Words from the 1930s
The history of cool as a general term of approval is a patchy affair. It emerged in African American English by the early 1930s, perhaps as a development of an earlier US slang sense ‘shrewd or clever’, which itself probably evolved from general English ‘impudent’. Jazz musicians used it to talk about things they approved of, which tended to be laid-back and unforcedly stylish, and the wide popularity of jazz in the 1940s carried the usage into general youth slang in the 1950s. As is usually the case with such items, the next generation found it laughably passé, but it made a storming comeback towards the end of the twentieth century.
Of course, people in the 1930s had far more serious matters to claim their attention. The decade began in the grip of an extended economic slump, and ended with a world war. The terminology of economics (hyperinflation (1930), reflation (1932)) and of destitution (skid row (1931) and Hooverville (a temporary shanty town in America; 1933)) was enlarged, and from Germany came a steady stream of vocabulary that would send a retrospective chill down the spine. The world learned of brownshirts (members of a thuggish Nazi militia; 1932), of the gestapo (1934),the Third Reich (1930), and of the cult of the Führer (1934) and his Hitlerite (1930) followers. And above all it became aware of the word Nazi (1930), which came to stand as the symbol of the evil which overtook Europe and the rest of the globe.
It was becoming clear from the middle of the decade that a conflagration was almost inevitable, and neologisms began to appear that foreshadowed the coming conflict. Soon people knew all about black-outs, this sense particular to Second World War air-raid precautions having appeared by 1935. They were prepared to be chivvied into their Anderson shelters (a prefabricated air-raid shelter named after the home secretary, Sir John Anderson; 1939) by air-raid wardens (1936) if the threat of German dive-bombing (1935) became reality. They might well be wearing their siren suits (a one-piece garment for use in shelters, later a favourite of Winston Churchill; 1939). They realized they might be evacuated (removed from an area liable to aerial bombings to safer surroundings; 1938), or have evacuees (1934) billeted on them. Perhaps they had heard the new term Blitzkrieg (1939) too, although they could scarcely have realized what significance it would hold for many of them by the end of 1940.
In the face of such unrelieved gloom, some light relief was sorely needed. The 1930s were a golden age for film-going, and Britons were visiting Odeons, the new chain of cinemas named for the concert halls of Ancient Greece and Rome (1930), in their millions to see (and hear) all the Oscar (1934)-winners from Hollywood. They also had the chance to drop in casually to a news theatre (1933) to catch the latest newsreel or cartoon, or even a documentary (as a noun appeared by 1935). There was mass attendance in the dance halls, too, with lots of new dances to participate in, from the jitterbug (documented by 1939), the Lindy hop (probably named after the US pilot and folk-hero Charles Lindbergh; 1931), and the Susie Q (named after an unknown Susie; 1936) to the more homely conga (1935), palais glide (1936), Lambeth walk (1937), and Knees up, Mother Brown (1939).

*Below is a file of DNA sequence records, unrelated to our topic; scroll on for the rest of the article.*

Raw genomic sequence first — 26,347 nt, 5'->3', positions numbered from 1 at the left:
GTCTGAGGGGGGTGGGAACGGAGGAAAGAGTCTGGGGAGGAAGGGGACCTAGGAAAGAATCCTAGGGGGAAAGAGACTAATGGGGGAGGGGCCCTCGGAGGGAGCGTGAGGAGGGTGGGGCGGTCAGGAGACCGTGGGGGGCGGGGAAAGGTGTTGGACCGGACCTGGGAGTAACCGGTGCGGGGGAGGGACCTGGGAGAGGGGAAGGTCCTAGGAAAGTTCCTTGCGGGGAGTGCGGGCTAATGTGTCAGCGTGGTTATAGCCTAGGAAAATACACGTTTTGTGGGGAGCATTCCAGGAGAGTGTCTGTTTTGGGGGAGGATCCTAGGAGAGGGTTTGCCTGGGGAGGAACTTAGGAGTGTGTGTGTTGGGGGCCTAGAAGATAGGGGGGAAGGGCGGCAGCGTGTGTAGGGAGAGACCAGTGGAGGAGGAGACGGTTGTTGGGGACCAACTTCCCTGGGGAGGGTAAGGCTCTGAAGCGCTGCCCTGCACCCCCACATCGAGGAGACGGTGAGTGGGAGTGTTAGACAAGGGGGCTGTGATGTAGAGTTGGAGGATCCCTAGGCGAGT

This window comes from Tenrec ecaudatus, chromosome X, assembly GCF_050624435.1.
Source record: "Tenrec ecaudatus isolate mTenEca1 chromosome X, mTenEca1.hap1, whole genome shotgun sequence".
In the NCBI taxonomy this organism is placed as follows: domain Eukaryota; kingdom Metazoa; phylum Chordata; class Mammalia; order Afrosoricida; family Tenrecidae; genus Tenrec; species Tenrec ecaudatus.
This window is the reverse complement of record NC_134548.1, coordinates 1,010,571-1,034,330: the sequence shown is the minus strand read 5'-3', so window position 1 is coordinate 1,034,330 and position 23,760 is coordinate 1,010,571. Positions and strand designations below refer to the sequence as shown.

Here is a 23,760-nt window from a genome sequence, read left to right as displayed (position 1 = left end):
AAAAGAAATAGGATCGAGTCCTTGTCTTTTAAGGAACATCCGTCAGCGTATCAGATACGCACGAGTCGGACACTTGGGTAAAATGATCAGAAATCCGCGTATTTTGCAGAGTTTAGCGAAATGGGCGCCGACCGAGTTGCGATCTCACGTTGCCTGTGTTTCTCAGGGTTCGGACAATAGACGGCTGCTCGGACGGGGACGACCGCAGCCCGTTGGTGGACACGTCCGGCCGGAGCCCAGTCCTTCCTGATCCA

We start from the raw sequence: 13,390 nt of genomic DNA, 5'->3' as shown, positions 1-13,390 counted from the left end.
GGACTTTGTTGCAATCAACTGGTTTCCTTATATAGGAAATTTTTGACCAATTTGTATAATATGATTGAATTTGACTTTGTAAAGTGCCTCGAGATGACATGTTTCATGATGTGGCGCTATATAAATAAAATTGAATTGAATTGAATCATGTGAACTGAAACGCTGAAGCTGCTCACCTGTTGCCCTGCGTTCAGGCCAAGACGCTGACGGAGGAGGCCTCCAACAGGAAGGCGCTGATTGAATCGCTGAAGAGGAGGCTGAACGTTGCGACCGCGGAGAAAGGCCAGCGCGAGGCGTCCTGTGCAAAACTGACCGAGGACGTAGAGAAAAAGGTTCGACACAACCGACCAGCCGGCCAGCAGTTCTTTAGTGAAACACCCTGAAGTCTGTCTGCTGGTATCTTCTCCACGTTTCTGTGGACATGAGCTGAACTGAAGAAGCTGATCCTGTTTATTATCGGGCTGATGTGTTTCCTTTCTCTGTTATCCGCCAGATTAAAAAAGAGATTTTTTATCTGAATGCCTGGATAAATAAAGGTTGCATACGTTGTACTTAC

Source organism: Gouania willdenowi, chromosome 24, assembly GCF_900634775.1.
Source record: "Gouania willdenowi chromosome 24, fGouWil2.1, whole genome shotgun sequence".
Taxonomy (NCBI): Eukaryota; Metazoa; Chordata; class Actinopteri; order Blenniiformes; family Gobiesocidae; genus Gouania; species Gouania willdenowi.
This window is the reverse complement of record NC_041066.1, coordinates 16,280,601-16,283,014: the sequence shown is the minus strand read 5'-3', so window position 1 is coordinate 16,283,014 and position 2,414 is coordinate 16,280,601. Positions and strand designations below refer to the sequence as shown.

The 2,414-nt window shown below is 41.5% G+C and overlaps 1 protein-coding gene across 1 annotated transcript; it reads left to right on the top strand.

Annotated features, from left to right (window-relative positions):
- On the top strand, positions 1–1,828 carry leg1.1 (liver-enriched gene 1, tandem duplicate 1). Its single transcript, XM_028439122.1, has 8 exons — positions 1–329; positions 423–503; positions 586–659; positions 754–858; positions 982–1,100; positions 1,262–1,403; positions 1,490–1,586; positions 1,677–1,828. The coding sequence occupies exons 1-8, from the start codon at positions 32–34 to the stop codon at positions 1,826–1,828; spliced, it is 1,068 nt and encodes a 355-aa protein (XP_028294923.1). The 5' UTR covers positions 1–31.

Mass catering was also cranking up. Lounge bars (1937) and snack bars (1930) provided for every taste. For the more sophisticated there were scampi, usually breadcrumbed and fried served with a garlic sauce (1930), and courgettes (1931); for the kiddies, fruit gums (1938) and Mars bars (1932). The hamburger (or in full hamburger steak), which had been around since the 1880s, took on a new lease of life with the combined names of additional or alternative ingredients forming the cheeseburger (1930), the chickenburger (1936), and the porkburger (1939). But no doubt the most iconic addition to the English-speakers’ menu was Spam (1937), apparently a blend of spiced and ham. Originating in the USA, this tinned luncheon meat (an exquisitely pompous euphemism dating from the mid-1940s) reached Britain in ample time to become an all-too-familiar mainstay of the nation’s dull and meagre wartime diet, and in due course something of a laughing-stock.
Editor’s note: the first citation represents only the earliest documented use yet found by OED researchers; a word may have been in circulation somewhat earlier.
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